The main plot is that it's revealed early on that Zartan, the master of disguise, has taken the President's (Jonathan Pryce) identity.  I thought it was funny that he was only referred to as "President" in the credits.  They didn't bother to even give the President a name.  Anyway, Zartan, acting as the President, launches some crazy plan to kill the Joe's off and frame them as villains while freeing Cobra Commander from some totally over-the-top elaborate prison that only housed only him and Destro. I guess maximum security wasn't maximum enough for two people with no discernible super powers.  It's not like they had Magneto and Darth Vader locked up.  They break Cobra Commander out, and for some reason decide to totally abandon Destro, with absolutely no explanation as to why.  This will likely disappoint G.I. Joe fans, as Destro's kind of an important part of Cobra, and they decide to just completely blow off his character.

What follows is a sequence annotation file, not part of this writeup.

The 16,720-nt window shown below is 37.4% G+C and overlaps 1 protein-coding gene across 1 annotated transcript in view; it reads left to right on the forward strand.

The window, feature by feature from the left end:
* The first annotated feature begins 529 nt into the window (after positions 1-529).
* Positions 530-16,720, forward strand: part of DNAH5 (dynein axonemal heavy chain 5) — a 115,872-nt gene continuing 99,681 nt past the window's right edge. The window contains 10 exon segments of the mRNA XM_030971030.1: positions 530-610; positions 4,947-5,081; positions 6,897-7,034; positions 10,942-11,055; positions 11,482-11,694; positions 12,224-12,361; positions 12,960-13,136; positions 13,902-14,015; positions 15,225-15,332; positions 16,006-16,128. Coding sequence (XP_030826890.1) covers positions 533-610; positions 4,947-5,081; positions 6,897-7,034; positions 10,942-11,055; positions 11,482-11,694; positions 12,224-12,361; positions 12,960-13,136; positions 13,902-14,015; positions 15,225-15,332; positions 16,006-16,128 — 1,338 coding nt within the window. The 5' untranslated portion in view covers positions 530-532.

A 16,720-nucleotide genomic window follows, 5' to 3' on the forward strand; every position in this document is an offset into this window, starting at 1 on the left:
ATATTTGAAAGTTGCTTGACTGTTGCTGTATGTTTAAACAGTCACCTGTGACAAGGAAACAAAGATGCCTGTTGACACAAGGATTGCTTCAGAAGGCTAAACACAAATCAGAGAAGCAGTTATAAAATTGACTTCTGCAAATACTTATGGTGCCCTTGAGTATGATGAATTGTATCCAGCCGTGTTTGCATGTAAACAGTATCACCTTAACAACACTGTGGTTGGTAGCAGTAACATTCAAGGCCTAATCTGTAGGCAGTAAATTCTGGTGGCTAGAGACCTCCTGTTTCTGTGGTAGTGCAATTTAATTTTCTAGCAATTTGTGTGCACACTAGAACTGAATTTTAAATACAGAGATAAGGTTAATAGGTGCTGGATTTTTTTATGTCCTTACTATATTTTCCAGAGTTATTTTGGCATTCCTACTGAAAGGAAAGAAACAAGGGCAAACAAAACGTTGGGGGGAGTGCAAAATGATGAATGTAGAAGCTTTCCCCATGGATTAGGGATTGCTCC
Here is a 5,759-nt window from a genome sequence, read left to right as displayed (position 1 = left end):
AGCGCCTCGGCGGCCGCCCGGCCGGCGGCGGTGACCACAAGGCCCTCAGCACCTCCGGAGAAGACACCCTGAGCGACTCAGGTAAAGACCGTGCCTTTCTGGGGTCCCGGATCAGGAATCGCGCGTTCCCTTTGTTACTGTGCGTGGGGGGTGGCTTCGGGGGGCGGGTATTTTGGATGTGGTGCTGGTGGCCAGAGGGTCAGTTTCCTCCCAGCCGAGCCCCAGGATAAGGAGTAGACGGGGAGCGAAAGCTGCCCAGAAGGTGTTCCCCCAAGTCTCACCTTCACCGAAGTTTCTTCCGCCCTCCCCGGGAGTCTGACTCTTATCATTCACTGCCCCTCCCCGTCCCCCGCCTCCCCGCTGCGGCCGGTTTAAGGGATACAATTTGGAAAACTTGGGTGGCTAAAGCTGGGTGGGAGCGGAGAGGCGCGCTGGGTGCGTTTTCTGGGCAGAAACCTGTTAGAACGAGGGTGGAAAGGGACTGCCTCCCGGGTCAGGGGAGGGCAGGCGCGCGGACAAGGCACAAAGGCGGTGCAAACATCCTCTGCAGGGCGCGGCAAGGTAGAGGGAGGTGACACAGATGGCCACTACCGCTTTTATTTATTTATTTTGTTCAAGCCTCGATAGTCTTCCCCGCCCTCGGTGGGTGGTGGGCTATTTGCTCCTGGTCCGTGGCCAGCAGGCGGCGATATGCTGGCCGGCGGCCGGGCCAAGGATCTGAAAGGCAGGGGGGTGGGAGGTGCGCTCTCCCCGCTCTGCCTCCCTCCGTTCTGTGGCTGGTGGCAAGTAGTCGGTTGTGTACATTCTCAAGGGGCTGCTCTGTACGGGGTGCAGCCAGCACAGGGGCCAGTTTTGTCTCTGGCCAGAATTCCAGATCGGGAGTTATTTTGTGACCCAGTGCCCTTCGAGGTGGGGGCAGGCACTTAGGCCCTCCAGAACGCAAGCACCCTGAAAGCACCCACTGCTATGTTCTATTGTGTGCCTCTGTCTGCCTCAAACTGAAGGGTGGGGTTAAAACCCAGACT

Only Roadblock (who wants a body massage?), Flint (D.J. Cotrona), and Lady Jaye (Adrianne Palicki) survive the attack, and it's up to them to figure out what's going on.  This part was kind of hilarious as they have puzzled together that someone must be impersonating the President, but do not just leap to the conclusion that Zartan is likely the person behind it.  They go to great lengths to prove it's Zartan, and act surprised when they confirm it.  It's as if they completely forgot about his existence, despite their previous encounters with him.  Do the Joe's not keep a database of bad guys and people they've fought against, or are they all just going from their shitty, collective memories?

But then, we transition to completely different film, where the RZA plays a ridiculous, martial-arts character, and I guess he was somehow Snake Eyes' master, or something.  Snake Eyes is training Storm Shadow's (Byung-hun Lee) sister, Jinx (Elodie Yung).  It's interesting to note that she speaks with a vaguely European accent despite that her brother is Korean.  I guess they had different parents and grew up in different parts of the world?  The two of them track down Storm Shadow (who only wears white, the most advantageous color for a ninja), and then there's some subplot about Storm Shadow's true origin.